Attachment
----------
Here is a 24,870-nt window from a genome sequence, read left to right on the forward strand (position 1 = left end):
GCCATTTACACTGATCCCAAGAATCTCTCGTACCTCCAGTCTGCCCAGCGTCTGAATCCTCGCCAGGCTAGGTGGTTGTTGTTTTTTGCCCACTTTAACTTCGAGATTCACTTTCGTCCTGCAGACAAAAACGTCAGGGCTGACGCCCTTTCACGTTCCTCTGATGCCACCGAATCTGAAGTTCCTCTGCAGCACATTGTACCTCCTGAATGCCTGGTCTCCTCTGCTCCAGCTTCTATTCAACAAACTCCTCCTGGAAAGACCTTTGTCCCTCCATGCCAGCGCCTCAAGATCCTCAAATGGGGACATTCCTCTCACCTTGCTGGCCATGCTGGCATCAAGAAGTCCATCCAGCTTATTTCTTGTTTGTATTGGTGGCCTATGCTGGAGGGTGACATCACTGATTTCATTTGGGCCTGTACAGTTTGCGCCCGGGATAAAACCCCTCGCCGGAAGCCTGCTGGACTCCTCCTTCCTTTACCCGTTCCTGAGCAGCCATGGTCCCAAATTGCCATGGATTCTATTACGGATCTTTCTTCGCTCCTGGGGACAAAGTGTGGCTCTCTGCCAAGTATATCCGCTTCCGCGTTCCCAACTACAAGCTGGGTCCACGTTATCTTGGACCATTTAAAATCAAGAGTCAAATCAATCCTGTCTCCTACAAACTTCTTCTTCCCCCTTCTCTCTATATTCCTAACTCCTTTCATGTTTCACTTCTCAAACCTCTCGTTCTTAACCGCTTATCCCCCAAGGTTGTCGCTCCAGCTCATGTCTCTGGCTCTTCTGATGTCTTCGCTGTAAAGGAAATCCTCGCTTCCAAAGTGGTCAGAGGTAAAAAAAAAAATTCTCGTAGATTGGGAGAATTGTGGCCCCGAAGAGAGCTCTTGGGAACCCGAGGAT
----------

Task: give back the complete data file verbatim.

Here is a 24,870-nt window from a genome sequence, read left to right on the forward strand (position 1 = left end):
GCCATTTACACTGATCCCAAGAATCTCTCGTACCTCCAGTCTGCCCAGCGTCTGAATCCTCGCCAGGCTAGGTGGTTGTTGTTTTTTGCCCACTTTAACTTCGAGATTCACTTTCGTCCTGCAGACAAAAACGTCAGGGCTGACGCCCTTTCACGTTCCTCTGATGCCACCGAATCTGAAGTTCCTCTGCAGCACATTGTACCTCCTGAATGCCTGGTCTCCTCTGCTCCAGCTTCTATTCAACAAACTCCTCCTGGAAAGACCTTTGTCCCTCCATGCCAGCGCCTCAAGATCCTCAAATGGGGACATTCCTCTCACCTTGCTGGCCATGCTGGCATCAAGAAGTCCATCCAGCTTATTTCTTGTTTGTATTGGTGGCCTATGCTGGAGGGTGACATCACTGATTTCATTTGGGCCTGTACAGTTTGCGCCCGGGATAAAACCCCTCGCCGGAAGCCTGCTGGACTCCTCCTTCCTTTACCCGTTCCTGAGCAGCCATGGTCCCAAATTGCCATGGATTCTATTACGGATCTTTCTTCGCTCCTGGGGACAAAGTGTGGCTCTCTGCCAAGTATATCCGCTTCCGCGTTCCCAACTACAAGCTGGGTCCACGTTATCTTGGACCATTTAAAATCAAGAGTCAAATCAATCCTGTCTCCTACAAACTTCTTCTTCCCCCTTCTCTCTATATTCCTAACTCCTTTCATGTTTCACTTCTCAAACCTCTCGTTCTTAACCGCTTATCCCCCAAGGTTGTCGCTCCAGCTCATGTCTCTGGCTCTTCTGATGTCTTCGCTGTAAAGGAAATCCTCGCTTCCAAAGTGGTCAGAGGTAAAAAAAAAAATTCTCGTAGATTGGGAGAATTGTGGCCCCGAAGAGAGCTCTTGGGAACCCGAGGAT